Emotional labour affects how the service employee performs at work. Relentless surface acting is physically and emotionally exhausting because it requires a constant application of effort to act. Based on the role conflict theory, it is assumed that people who display “fake” emotion (surface acting) will have experienced a higher level of emotional exhaustion and lower level of job satisfaction. Staff in jobs that contain high levels of emotional labour tend to have higher levels of absenteeism, turnover, and less engagement. Managers can identify service professionals who are having emotional labour and provide relevant and practical training to help them deal with their concerns, be energised, and avoid job burnout. And in the process discover ways to maintain authentic and positive relations with others without having to constantly monitor their expressed emotions. Some research points to the approach of finding ways to feel the emotion yourself, eliciting the authentic emotions, and then portraying those with a conscious choice. In this emotionally intelligent (EQ) way, one will not need to pay the same energy toll as with surface acting. Improving is an effective way to reduce the burden of emotional labour.

Another deep connecting way to know and manage oneself will be through the discovery of his self-efficacy. Self-efficacy refers to the service employee’s belief in his/her capability to organise and execute a course of action needed to meet the demands of service tasks. It refers to evaluations that an employee makes concerning his/her ability to do what is needed to successfully conduct his/her service job. Service professionals who have high levels of self-efficacy believe they have the potential for mastering job-related stressors more effectively. Most research studies have emphasised that the individual perceptions of one’s self-efficacy can buffer against the tension of emotional labour.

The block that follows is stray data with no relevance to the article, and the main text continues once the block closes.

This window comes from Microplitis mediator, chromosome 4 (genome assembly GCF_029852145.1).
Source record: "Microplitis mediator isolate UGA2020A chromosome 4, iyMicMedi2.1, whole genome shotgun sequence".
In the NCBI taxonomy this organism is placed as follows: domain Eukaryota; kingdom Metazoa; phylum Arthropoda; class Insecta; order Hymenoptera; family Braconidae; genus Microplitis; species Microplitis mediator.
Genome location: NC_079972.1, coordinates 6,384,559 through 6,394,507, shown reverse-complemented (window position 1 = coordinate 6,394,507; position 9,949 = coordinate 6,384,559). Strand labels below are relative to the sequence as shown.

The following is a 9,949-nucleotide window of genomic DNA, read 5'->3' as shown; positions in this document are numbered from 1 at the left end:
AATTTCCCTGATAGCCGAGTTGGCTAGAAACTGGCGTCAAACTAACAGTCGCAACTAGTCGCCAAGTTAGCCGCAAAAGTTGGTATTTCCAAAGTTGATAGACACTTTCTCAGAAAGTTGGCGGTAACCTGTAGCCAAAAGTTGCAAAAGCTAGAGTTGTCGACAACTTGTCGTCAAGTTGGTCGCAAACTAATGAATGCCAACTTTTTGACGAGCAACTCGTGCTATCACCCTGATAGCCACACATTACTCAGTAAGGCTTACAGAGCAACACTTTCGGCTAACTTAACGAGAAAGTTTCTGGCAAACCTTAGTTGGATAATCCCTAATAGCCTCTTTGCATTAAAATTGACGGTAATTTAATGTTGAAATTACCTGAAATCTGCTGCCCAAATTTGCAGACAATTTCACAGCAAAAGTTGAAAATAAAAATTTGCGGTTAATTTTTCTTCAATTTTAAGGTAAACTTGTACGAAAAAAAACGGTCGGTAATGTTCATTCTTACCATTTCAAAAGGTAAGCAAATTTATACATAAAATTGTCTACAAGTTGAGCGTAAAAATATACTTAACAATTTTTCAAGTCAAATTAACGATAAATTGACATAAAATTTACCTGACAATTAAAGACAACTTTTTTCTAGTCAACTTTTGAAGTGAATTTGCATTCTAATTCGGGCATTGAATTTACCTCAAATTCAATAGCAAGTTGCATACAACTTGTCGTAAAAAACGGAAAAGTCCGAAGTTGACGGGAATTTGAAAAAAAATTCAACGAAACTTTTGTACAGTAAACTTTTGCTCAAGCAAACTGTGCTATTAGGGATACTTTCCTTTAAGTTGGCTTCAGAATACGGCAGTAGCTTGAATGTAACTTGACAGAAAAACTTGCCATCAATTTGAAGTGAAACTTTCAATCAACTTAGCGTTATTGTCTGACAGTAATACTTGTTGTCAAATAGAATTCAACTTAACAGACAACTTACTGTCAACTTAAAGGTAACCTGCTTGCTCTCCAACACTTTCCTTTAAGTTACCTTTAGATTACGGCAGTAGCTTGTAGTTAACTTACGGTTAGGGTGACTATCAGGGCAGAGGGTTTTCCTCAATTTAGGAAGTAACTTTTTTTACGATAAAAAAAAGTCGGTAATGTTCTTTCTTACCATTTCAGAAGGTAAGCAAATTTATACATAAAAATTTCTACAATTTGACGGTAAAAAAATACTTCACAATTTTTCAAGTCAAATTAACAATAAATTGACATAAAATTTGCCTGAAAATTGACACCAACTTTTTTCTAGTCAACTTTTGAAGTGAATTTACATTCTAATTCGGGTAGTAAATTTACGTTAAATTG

In the bigger picture, connecting the significance at work to a larger purpose is another sweet spot to counter emotional labour. Finding significance at service work is not about taking some lofty action in the future; but about understanding why we might do a particular task, then putting that “why” into action today. It can be a small action of greetings done well, and ensuring that these small moments when added together, equals what we mean to create. Significance is about putting it into action within us. Knowing why you are doing what you are doing, and what you want to accomplish will help you make choices and decisions for the shift.

Service requires plenty of heart-work, and being sincere and authentic is the way to go!

IMAGE: 123RF


Dr Seow Bee Leng has extensive service excellence training experience with corporations (private and public sectors), academic institutions, and non-profit organisations. Her interests lie in helping service employees enjoy service delivery, value-add, and create meaningful connections with their clients. She is the author of S.E.R.V.E.TM: Empower Yourself, Empower Others and Make a Difference.




Copyright © 2019 Singapore Institute of Management

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Today's Manager Issue 1, 2019